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Heroes outside the hospital

July 31, 8 p.m.

Richard Babb planned to leave the 24 Hour Fitness gym in five minutes. He’d just wrapped up a chest workout and was ready to head home.

Meanwhile, Shamus Moran was halfway through a shoulder session when he went into the locker room to put something away.

Up to that point Babb and Moran had never met – even though they both worked out at the same gym and worked at UW Medical Center, where Babb is a nurse anesthestist and Moran a first-year radiology resident.

Then Fouwa Saechao, 68, stepped into the gym’s elevator, hit a button and went into cardiac arrest.

Babb heard shouts and found Saechao on the elevator floor without a pulse. His face was turning purple. Babb immediately started CPR.

Moran saw the commotion as he left the locker room and ran over to help. He met Babb outside the elevator, then took over CPR while Babb prepped the gym’s automated external defibrillator (AED). It advised them to shock the patient. They did and performed CPR for two more minutes.

Then Seachao opened his eyes.

Speaking a week later at a press conference at Harborview Medical Center, Saechao called the event a “miracle.”

“I will forever be grateful for what you’ve done for me,” he told Babb and Moran. (Saechao, originally from Laos, spoke in Mien; his daughter translated for him.)

UW Medicine and the Seattle Fire Department held the press conference to highlight how bystanders trained in CPR can save lives. Moran said he had performed CPR a couple dozen times as an intern but never outside of a hospital.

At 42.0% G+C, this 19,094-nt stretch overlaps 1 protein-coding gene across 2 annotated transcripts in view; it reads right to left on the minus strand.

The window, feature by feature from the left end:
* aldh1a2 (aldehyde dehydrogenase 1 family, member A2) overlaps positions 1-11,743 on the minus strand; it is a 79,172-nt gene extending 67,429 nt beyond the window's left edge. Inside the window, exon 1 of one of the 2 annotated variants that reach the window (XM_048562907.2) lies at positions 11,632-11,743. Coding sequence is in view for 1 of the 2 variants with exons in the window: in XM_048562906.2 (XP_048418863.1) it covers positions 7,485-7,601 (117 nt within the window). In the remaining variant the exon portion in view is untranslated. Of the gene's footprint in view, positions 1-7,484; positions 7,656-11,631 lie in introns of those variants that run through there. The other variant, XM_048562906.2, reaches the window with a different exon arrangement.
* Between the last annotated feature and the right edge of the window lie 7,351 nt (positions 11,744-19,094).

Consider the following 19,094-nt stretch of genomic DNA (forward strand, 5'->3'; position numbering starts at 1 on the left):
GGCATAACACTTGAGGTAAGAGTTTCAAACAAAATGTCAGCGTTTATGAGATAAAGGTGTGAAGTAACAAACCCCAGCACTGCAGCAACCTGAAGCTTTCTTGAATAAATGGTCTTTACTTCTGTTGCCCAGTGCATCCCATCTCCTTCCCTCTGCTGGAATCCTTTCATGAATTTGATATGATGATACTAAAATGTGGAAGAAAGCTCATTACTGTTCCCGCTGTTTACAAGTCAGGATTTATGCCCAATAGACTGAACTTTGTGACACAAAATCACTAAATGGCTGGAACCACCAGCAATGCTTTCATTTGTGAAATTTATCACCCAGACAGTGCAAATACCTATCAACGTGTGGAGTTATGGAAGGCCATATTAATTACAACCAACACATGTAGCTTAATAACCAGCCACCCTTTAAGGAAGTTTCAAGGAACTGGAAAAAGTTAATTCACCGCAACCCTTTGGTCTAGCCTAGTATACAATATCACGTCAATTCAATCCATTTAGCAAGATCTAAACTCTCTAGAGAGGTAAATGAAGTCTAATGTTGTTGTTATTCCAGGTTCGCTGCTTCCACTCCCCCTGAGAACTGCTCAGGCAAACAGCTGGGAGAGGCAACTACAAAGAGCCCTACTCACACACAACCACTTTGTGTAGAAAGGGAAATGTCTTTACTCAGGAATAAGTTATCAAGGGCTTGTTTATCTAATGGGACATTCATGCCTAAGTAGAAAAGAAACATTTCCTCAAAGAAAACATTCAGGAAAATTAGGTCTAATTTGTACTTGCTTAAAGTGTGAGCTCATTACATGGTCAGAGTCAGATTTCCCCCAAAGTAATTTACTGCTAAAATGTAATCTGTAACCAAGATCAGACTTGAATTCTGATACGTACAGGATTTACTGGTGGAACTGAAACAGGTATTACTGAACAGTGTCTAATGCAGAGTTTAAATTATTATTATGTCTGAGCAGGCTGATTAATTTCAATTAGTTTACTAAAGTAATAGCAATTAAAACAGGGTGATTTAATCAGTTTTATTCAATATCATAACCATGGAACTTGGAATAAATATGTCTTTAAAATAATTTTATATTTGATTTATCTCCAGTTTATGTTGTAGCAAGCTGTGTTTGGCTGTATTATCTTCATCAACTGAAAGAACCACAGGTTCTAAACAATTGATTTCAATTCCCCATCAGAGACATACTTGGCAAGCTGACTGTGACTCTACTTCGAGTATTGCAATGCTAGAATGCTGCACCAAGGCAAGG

“It’s completely different,” he said of trying to save a life away from the monitors and the crash cart. But his training kicked in, and he did what he had to do.

Moran and Seachao

Babb worked as a paramedic for more than two decades; he responded to the 1996 Olympic bombing in Atlanta. He’s more or less prepared to help people anytime, anywhere. That’s why he downloaded the PulsePoint app to his phone. The app alerts people trained in CPR and directs them to the location where help is needed.

It went off as he gave Saechao CPR.

Moran hadn’t heard about the app before July 31. But it’s on his phone now, and he wants to spread the word.

“The app has the potential to save lives,” he said. “Everyone in Seattle trained in CPR should have this on their phone.”

Moran and Babb encouraged the public to download the app and take CPR training if they’re not certified.

“Anybody can help anybody if they know CPR,” Babb said. “Take four hours to get trained, and you could save a life.”

Watch a KIRO-7 segment about Babb and Moran. 

 

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